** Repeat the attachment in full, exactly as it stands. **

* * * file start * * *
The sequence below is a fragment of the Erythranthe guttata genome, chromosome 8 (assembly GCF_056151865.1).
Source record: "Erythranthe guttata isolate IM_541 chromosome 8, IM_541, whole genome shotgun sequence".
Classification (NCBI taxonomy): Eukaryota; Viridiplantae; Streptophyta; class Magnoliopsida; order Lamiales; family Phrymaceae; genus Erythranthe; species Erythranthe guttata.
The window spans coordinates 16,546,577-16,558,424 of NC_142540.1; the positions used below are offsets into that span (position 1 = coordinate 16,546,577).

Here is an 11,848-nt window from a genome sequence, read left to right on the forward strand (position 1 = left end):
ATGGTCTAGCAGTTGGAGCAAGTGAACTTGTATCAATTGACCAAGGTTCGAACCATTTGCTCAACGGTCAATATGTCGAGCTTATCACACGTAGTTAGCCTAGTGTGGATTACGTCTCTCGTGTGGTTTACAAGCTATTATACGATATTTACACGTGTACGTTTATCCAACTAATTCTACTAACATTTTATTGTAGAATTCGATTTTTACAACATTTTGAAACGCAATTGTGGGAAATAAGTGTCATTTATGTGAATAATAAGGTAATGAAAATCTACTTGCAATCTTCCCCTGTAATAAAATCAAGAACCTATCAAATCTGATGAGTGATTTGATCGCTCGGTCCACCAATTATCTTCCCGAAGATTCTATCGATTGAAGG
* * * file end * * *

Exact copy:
The sequence below is a fragment of the Erythranthe guttata genome, chromosome 8 (assembly GCF_056151865.1).
Source record: "Erythranthe guttata isolate IM_541 chromosome 8, IM_541, whole genome shotgun sequence".
Classification (NCBI taxonomy): Eukaryota; Viridiplantae; Streptophyta; class Magnoliopsida; order Lamiales; family Phrymaceae; genus Erythranthe; species Erythranthe guttata.
The window spans coordinates 16,546,577-16,558,424 of NC_142540.1; the positions used below are offsets into that span (position 1 = coordinate 16,546,577).

Here is an 11,848-nt window from a genome sequence, read left to right on the forward strand (position 1 = left end):
ATGGTCTAGCAGTTGGAGCAAGTGAACTTGTATCAATTGACCAAGGTTCGAACCATTTGCTCAACGGTCAATATGTCGAGCTTATCACACGTAGTTAGCCTAGTGTGGATTACGTCTCTCGTGTGGTTTACAAGCTATTATACGATATTTACACGTGTACGTTTATCCAACTAATTCTACTAACATTTTATTGTAGAATTCGATTTTTACAACATTTTGAAACGCAATTGTGGGAAATAAGTGTCATTTATGTGAATAATAAGGTAATGAAAATCTACTTGCAATCTTCCCCTGTAATAAAATCAAGAACCTATCAAATCTGATGAGTGATTTGATCGCTCGGTCCACCAATTATCTTCCCGAAGATTCTATCGATTGAAGG